Learning first-order Markov models for control

Part of Advances in Neural Information Processing Systems 17 (NIPS 2004)

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Pieter Abbeel, Andrew Ng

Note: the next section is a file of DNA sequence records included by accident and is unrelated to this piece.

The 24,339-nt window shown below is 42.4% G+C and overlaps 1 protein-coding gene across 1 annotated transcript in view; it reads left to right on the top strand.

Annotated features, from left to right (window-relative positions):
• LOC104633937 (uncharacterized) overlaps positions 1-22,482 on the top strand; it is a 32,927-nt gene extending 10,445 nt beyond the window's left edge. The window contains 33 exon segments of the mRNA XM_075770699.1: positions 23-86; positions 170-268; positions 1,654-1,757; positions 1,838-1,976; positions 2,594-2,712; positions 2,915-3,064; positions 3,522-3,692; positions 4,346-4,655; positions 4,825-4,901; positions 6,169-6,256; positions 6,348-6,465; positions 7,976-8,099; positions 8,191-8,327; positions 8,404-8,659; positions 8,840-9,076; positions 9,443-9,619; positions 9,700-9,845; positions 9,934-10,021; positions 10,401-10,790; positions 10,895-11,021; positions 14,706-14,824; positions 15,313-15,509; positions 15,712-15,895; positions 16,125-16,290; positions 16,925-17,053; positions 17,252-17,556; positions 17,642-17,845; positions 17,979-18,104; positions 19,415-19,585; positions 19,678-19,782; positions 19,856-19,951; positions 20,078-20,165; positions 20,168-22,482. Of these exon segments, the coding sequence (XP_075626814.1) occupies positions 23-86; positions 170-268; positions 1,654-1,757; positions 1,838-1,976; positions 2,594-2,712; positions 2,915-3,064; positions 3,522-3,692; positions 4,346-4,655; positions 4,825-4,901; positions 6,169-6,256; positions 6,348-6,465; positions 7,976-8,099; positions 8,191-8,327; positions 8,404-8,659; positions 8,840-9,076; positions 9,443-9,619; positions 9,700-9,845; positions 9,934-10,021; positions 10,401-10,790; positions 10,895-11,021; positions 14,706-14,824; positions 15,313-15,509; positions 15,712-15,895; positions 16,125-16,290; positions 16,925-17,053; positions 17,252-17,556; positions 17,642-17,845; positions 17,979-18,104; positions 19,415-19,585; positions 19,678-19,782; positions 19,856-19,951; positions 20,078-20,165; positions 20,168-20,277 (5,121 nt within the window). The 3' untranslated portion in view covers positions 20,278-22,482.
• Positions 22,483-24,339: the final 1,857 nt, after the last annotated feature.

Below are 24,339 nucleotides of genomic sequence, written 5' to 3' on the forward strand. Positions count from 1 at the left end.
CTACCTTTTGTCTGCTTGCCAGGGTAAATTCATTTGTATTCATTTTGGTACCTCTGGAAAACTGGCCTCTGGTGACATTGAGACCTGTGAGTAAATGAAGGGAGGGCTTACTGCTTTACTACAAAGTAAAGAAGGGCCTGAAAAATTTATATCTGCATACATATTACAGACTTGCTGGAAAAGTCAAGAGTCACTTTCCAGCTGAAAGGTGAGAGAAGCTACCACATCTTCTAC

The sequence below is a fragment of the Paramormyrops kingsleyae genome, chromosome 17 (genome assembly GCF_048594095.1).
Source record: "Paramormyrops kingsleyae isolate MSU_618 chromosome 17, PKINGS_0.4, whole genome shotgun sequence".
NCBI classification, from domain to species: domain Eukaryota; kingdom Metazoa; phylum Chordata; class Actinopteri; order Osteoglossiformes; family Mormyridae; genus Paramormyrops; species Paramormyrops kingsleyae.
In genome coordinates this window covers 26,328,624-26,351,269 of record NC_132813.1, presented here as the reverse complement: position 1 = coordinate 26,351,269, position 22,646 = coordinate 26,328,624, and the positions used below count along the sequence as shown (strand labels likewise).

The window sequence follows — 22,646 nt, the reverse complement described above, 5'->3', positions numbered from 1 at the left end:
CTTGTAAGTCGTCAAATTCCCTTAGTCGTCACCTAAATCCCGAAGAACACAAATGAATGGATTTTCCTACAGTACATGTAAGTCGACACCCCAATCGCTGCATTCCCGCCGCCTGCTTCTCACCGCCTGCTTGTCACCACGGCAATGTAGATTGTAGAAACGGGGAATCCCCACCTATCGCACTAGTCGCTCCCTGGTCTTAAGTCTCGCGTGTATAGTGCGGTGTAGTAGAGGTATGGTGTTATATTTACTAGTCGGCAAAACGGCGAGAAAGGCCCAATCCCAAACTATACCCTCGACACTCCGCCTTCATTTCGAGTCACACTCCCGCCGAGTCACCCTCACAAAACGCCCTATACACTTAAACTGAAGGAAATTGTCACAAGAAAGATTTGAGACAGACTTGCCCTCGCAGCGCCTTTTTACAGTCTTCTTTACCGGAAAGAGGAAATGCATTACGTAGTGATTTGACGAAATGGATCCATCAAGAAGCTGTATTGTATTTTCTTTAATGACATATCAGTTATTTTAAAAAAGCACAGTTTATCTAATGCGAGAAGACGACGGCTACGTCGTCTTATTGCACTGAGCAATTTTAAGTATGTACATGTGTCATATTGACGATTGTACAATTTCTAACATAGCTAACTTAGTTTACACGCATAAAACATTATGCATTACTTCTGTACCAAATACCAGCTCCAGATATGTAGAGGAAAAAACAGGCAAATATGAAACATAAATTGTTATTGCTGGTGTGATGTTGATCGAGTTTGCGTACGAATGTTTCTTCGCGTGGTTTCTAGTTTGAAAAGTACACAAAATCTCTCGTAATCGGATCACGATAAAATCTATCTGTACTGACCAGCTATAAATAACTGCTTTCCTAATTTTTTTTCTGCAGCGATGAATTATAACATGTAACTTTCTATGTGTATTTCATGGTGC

First-order Markov models have been successfully applied to many prob- lems, for example in modeling sequential data using Markov chains, and modeling control problems using the Markov decision processes (MDP) formalism. If a first-order Markov model’s parameters are estimated from data, the standard maximum likelihood estimator considers only the first-order (single-step) transitions. But for many problems, the first- order conditional independence assumptions are not satisfied, and as a re- sult the higher order transition probabilities may be poorly approximated. Motivated by the problem of learning an MDP’s parameters for control, we propose an algorithm for learning a first-order Markov model that ex- plicitly takes into account higher order interactions during training. Our algorithm uses an optimization criterion different from maximum likeli- hood, and allows us to learn models that capture longer range effects, but without giving up the benefits of using first-order Markov models. Our experimental results also show the new algorithm outperforming conven- tional maximum likelihood estimation in a number of control problems where the MDP’s parameters are estimated from data.